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Portability of pension, health, and other social benefits : facts, concepts, issues

  • Holzmann, Robert
  • Koettl, Johannes

Portability of social benefits across professions and countries is an increasing concern for individuals and policy makers. Lacking or incomplete transfers of acquired social rights are feared to negatively impact individual labor market decisions as well as capacity to address social risks with consequences for economic and social outcomes. The paper gives a fresh and provocative look on the international perspective of the topic that has so far been dominated by social policy lawyers working within the framework of bilateral agreements; the input by economists has been very limited. It offers an analytical framework for portability analysis that suggests separating the risk pooling, (implicit or actual) pre-funding and redistributive elements in the benefit designand explores the proposed alternative approach for pensions and health care benefits. This promising approach may serve both as a substitute and complement to bi- and multilateral agreements.

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Paper provided by The World Bank in its series Social Protection Discussion Papers with number 62725.

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Date of creation: 11 May 2011
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Handle: RePEc:wbk:hdnspu:62725
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  1. Kirdar, Murat G., 2008. "Estimating the impact of immigrants on the host country social security system when return migration is an endogenous choice," MPRA Paper 7803, University Library of Munich, Germany.
  2. Forteza, Alvaro, 2008. "The portability of pension rights : general principals and the Caribbean case," Social Protection Discussion Papers 46188, The World Bank.
  3. Holzmann, Robert & Koettl, Johannes & Chernetsky, Taras, 2005. "Portability regimes of pension and health care benefits for international migrants: an analysis of issues and good practices," Social Protection Discussion Papers 32750, The World Bank.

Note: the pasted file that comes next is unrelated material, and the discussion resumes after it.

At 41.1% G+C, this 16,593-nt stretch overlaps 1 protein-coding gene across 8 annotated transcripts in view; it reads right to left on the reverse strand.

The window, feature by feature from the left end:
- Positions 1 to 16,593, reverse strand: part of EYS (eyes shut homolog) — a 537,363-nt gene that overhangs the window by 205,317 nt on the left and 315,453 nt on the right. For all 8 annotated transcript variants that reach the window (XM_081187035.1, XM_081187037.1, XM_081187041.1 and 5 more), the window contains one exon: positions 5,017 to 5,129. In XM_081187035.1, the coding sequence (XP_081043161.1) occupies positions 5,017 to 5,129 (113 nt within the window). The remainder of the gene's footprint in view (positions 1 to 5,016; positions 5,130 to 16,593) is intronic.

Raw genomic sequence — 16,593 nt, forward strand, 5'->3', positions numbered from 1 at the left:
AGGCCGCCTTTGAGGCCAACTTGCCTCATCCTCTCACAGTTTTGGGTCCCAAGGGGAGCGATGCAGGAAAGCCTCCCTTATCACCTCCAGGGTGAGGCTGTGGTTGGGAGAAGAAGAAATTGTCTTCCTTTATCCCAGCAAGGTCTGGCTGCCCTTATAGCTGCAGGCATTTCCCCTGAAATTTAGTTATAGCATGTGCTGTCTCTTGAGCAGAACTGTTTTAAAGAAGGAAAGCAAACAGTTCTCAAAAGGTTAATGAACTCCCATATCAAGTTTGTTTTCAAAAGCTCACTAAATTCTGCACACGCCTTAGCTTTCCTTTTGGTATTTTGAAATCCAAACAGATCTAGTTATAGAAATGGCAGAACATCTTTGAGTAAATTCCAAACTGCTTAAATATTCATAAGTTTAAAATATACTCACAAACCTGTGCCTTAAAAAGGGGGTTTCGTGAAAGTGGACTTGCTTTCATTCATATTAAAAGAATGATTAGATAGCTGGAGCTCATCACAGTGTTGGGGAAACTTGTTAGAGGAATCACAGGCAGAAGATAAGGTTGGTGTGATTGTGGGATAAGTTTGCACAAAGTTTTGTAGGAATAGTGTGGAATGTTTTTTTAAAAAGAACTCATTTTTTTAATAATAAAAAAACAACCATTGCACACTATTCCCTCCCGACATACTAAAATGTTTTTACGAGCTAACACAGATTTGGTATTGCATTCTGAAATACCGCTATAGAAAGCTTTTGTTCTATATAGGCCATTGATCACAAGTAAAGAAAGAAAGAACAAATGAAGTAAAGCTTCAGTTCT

4. Salvador Valdés-Prieto, 2005. "Securitization of taxes implicit in PAYG pensions," Economic Policy, CEPR;CES;MSH, vol. 20(42), pages 215-265, 04.
  5. Lazear, Edward P, 1979. "Why Is There Mandatory Retirement?," Journal of Political Economy, University of Chicago Press, vol. 87(6), pages 1261-84, December.
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  7. Robert Holzmann & Steen Jørgensen, 2001. "Social Risk Management: A New Conceptual Framework for Social Protection, and Beyond," International Tax and Public Finance, Springer, vol. 8(4), pages 529-556, August.
  8. Robalino, David A. & Bodor, Andras, 2006. "On the financial sustainability of earnings-related pension schemes with"pay-as-you-go"financing and the role of government indexed bonds," Policy Research Working Paper Series 3966, The World Bank.
  9. Fenge, Robert & Von Weizsäcker, Jakob, 2010. "Public pension systems and distortions of intra-EU mobility: the Lodge Test," Journal of Pension Economics and Finance, Cambridge University Press, vol. 9(02), pages 263-275, April.
  10. Wei Sun & Anthony Webb & Natalia Zhivan, 2009. "Does Staying Healthy Reduce Your Lifetime Health Care Costs?," Issues in Brief ib2010-8, Center for Retirement Research, revised May 2009.
  11. Werding, Martin & McLennan, Stuart, 2011. "International portability of health-cost coverage : concepts and experience," Social Protection Discussion Papers 63929, The World Bank.
  12. Emma Aguila & Julie Zissimopoulos, 2009. "Labor Market and Immigration Behavior of Middle-Aged and Elderly Mexicans," Working Papers 726, RAND Corporation Publications Department.
  13. Avato, Johanna & Koettl, Johannes & Sabates-Wheeler, Rachel, 2009. "Definitions, good practices, and global estimates on the status of social protection for international migrants," Social Protection Discussion Papers 49172, The World Bank.
  14. Bonin, Holger & Eichhorst, Werner & Florman, Christer & Hansen, Mette Okkels & Skiöld, Lena & Stuhler, Jan & Tatsiramos, Konstantinos & Thomasen, Henrik & Zimmermann, Klaus F., 2008. "Report No. 19: Geographic Mobility in the European Union: Optimising its Economic and Social Benefits," IZA Research Reports 19, Institute for the Study of Labor (IZA).
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